The Federal Trade Commission and Warner Bros. Home Entertainment have reached a settlement following charges that the Middle-earth: Shadow of Mordor publisher paid YouTube creators to endorse the game without disclosing that they had been paid.
In the fall of 2014, Warner Bros. enlisted YouTube stars, including PewDiePie, to promote Shadow of Mordor in a positive light, according to the FTC. These influencers were paid thousands of dollars for their work and were provided with advance copies of the game. Although they were paid to do so, video creators contracted by the publisher were not required by Warner Bros. to include conspicuous language alerting viewers that they were paid endorsements. Instead, disclosures were buried deep within the video's description box, the FTC said in a statement about the settlement.
Warner Bros. had ultimate approval of these videos, and the FTC alleged that at least one promotional video lacked the necessary disclosure entirely. Undisclosed sponsored content of this nature goes against the FTC's consumer protection guidelines, leading to the organization's investigation and eventual charges against Warner Bros.
Following the settlement, Warner Bros. will be required to make it clear on any Shadow of Mordor promotional videos that the company hired the YouTuber to create the content on its behalf. It must also comply with the FTC's guidelines in any sponsored content in produces in the future. The FTC will also require Warner Bros. to monitor and educate influencers it sponsors to ensure that they are adhering to the FTC's rules.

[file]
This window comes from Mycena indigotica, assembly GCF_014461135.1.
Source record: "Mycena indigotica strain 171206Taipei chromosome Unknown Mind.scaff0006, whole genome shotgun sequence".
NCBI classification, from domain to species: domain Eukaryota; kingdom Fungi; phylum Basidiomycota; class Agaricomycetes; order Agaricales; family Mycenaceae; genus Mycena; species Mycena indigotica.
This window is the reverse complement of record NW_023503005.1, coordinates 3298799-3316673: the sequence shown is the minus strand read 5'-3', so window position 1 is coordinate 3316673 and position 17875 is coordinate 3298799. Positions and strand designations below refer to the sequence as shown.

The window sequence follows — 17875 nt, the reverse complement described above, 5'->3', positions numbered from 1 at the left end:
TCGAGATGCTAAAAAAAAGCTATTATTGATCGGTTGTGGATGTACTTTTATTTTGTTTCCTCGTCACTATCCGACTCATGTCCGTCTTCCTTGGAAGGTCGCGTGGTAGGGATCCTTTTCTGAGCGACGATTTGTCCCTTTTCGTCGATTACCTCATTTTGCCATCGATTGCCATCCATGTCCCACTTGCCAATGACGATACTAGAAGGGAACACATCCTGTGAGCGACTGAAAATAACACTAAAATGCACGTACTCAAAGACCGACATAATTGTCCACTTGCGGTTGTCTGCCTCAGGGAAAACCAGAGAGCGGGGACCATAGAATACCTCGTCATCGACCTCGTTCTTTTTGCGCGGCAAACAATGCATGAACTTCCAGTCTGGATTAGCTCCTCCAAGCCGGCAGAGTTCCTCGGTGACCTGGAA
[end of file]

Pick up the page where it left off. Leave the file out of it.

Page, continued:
The FTC referred to this as the first case in which a company was charged for paying off influencers to promote its games. An earlier case, however, found Machinima facing similar complaints from the FTC. This past March, the YouTube gaming channel settled with the organization after not disclosing that it had paid broadcasters to upward of $30,000 to promote the Xbox One in a positive light.
More recently, a pair of YouTubers who used their channels to promote a Counter-Strike: Global Offensive gambling website landed in hot water after viewers exposed them as the owners of the site. The pair had not mentioned that they held equity interest in the site they were promoting, which appeared to be in violation of FTC regulations. The FTC did not comment on whether it was investigating the case.